That is the interesting question that struck me after reading Sam Kean’s informative article in the February 4 edition of Science.  Ten years on from the sequencing of the Human Genome, the patenting of human genetic information presents unique challenges at the interface of science, law and innovation.

Researchers have obtained patents for isolating different sections of DNA that occur naturally in our bodies.  Whether this should be permitted is still open to debate. Currently, diagnostic companies who want to launch a new cancer test face the challenge that patents now cover many genes.

The Science article cites start-up Foundation Medicine in Cambridge, MA who estimated the cost of investigating possible patent infringement for a new diagnostic test at $35M, a cost that exceeded the company’s $25M of VC funding.

Add in the costs of any royalties or licensing fees and the issue of prior patents is now a nightmare for any diagnostics company.  It is simply not practical to license every gene that may be implicated in a multifactorial disease such as diabetes.  Pre-existing patents have become a barrier to market entry.

As the Science article reports, gene patents cover not only very small snips of DNA, as short as 15 nucleotides, but can prohibit the sequencing of associated DNA. Companies such as 23andMe that sequence an individual’s genome to test for the presence of certain genes may be violating patent rights of others.

What’s more so called “method” patents cover the linking of a gene sequence with a specific medical condition.

As advances in personalized medicine continue, there is a need to balance the competing interests of protecting scientific discovery and rewarding innovation, while at the same time allowing access to human genetic information that many think should be “free to all men and reserved exclusively to none.” Quotation from Bilski v. Kappos, 130 S.Ct. 3218, 3225 (2010)

A law suit currently on appeal to the US Court of Appeals for the Federal Circuit may lead to a change in the current practices of the US Patent & Trademark Office.  The American Association of Pathologists and others have challenged several patents relating to the breast cancer genes BRCA1 and BRAC2 held by Myriad Genetics and the University of Utah Research Foundation.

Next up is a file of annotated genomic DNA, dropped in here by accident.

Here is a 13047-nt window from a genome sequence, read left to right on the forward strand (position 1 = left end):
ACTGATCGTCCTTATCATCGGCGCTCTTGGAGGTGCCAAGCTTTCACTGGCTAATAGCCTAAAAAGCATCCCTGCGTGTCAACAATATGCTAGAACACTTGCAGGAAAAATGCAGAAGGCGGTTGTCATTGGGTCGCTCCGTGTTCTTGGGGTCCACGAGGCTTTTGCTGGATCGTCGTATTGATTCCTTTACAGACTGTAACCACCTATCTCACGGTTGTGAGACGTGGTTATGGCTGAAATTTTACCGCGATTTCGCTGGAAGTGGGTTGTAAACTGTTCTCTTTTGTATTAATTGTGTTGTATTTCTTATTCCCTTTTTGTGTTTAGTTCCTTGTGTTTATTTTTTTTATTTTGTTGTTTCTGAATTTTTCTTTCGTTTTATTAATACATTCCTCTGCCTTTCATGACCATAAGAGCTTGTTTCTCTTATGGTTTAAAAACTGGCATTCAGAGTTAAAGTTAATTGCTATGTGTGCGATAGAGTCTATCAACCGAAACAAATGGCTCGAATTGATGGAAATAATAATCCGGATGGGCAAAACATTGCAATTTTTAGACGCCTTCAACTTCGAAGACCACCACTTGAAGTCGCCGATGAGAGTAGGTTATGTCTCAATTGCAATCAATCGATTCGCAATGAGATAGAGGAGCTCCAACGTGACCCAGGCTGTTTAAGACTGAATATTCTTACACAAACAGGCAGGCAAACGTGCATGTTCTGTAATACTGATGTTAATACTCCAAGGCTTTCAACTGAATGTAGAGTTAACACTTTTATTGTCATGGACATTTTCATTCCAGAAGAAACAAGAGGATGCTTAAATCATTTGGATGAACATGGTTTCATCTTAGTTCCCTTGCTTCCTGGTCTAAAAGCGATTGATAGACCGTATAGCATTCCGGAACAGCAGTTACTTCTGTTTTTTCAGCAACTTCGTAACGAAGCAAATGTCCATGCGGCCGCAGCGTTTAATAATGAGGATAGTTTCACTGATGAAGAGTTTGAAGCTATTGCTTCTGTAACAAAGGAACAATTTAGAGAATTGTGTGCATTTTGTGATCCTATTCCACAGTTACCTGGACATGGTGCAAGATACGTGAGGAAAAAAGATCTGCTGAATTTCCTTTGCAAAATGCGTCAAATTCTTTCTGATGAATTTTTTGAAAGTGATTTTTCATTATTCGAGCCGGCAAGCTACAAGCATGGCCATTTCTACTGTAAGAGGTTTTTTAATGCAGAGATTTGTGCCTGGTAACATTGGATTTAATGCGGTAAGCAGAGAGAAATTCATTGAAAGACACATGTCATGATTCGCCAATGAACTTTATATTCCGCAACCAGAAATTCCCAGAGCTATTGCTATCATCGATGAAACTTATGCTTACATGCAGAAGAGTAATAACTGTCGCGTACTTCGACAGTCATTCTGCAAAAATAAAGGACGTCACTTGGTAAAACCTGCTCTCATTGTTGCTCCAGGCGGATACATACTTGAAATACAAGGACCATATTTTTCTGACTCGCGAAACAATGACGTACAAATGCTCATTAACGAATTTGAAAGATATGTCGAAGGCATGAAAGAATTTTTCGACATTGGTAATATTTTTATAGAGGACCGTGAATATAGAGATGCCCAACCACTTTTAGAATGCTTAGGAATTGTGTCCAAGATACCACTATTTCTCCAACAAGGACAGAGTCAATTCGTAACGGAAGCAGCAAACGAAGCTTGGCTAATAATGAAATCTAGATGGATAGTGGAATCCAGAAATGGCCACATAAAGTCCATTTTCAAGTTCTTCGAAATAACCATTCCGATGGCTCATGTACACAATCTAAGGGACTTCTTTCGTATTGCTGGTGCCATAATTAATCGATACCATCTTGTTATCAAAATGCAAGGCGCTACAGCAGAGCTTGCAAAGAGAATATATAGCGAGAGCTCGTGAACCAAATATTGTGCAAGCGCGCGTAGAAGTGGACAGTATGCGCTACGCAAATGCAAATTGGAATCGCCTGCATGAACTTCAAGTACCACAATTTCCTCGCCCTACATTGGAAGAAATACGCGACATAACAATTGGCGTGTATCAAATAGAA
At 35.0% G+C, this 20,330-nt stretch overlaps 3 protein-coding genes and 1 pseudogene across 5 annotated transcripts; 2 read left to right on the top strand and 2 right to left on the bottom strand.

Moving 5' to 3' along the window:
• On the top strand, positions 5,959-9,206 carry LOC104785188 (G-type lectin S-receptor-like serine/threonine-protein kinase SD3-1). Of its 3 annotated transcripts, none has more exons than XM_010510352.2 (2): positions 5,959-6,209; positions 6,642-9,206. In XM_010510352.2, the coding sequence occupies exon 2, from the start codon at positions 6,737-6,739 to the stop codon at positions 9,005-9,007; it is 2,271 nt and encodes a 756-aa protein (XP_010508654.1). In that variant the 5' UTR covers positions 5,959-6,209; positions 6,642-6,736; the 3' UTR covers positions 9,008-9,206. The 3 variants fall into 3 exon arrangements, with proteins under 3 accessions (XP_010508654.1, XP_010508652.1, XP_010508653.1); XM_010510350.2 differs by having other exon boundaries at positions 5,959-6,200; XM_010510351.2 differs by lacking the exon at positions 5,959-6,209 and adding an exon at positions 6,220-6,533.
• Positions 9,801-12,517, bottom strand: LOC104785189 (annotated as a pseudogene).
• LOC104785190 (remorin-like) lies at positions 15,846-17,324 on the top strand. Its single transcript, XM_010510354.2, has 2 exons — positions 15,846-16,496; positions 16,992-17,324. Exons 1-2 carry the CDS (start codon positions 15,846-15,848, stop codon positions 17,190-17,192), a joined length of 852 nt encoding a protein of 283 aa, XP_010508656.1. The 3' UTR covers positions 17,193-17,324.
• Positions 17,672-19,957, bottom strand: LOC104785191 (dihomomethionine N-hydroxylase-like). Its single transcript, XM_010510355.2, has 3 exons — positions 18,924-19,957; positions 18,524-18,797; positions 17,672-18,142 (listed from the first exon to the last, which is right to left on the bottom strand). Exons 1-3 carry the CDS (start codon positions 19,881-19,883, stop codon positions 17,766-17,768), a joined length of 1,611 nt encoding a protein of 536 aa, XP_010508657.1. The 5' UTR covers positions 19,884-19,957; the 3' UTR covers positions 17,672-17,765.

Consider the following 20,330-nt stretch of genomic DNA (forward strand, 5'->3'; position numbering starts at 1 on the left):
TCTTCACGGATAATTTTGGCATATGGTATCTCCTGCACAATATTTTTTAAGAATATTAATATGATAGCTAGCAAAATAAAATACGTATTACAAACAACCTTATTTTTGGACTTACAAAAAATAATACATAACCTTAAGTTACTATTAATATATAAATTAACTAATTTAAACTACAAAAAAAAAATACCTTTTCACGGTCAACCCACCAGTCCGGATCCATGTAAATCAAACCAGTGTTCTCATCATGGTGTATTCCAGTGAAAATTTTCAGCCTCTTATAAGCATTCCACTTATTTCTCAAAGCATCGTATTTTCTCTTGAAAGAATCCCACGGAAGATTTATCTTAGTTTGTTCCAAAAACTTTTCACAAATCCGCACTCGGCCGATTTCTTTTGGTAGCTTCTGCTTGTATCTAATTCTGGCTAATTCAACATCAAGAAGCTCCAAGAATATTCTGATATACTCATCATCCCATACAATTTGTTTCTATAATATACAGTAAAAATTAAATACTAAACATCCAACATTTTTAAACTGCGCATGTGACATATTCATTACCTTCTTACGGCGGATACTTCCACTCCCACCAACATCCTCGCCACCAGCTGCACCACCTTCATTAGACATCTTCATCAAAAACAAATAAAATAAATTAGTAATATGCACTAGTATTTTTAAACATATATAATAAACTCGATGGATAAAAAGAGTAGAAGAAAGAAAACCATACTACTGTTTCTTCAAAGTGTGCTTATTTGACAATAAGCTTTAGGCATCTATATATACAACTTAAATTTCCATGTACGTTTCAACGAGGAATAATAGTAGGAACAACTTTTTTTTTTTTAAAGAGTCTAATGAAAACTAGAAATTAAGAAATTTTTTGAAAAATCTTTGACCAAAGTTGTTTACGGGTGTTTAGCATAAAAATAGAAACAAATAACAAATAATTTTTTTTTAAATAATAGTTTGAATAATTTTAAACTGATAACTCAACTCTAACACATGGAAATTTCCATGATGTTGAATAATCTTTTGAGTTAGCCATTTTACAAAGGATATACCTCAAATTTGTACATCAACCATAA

BRCA1 and BRCA2 genes are associated with an increased risk of breast and ovarian cancer.  The US district court for the Southern District of New York in a surprise decision by Judge Robert Sweet, invalidated Myriad’s patents.  The New York Times article about the case has a link to the Judge’s 156 page opinion.  The decision that isolated but otherwise unaltered DNA should not be patentable is now being appealed by Myriad.

In their legal brief, arguing for the decision to be upheld, the United States Government states:

“The fact that a particular segment of the human genome codes for the BRCA1 protein in a human cell, for example, rather than for adrenaline or insulin or nothing at all, is not within the power of science to alter. Such basic natural relationships may not be the subject of a patent.”

If the District Court’s decision is upheld on appeal, it would represent a fundamental policy shift on what patents can be obtained for human genetic information. Such a decision would prevent Myriad from charging royalties and exclusivity for the genetic testing of BRCA1 and potentially invalidate similar types of patents. Depending on your point of view this will either harm the biotechnology industry or increase the market opportunities.

Given the stakes involved, it is likely the Myriad case will end up being considered by the United States Supreme Court, and what they may decide is anyone’s guess.

To read more in-depth analysis about the Myriad case and the legal issues involved with the patenting of genomic information, I strongly recommend the “Genomics Law Report”, a blog written by Dan Vorhaus and others.

Ten years after the human genome was sequenced we are still working out the intellectual property rights. The question as to whether companies should be allowed to patent unaltered human genes is one that will be answered in the not too distant future.

 Should companies be able to patent human genes?

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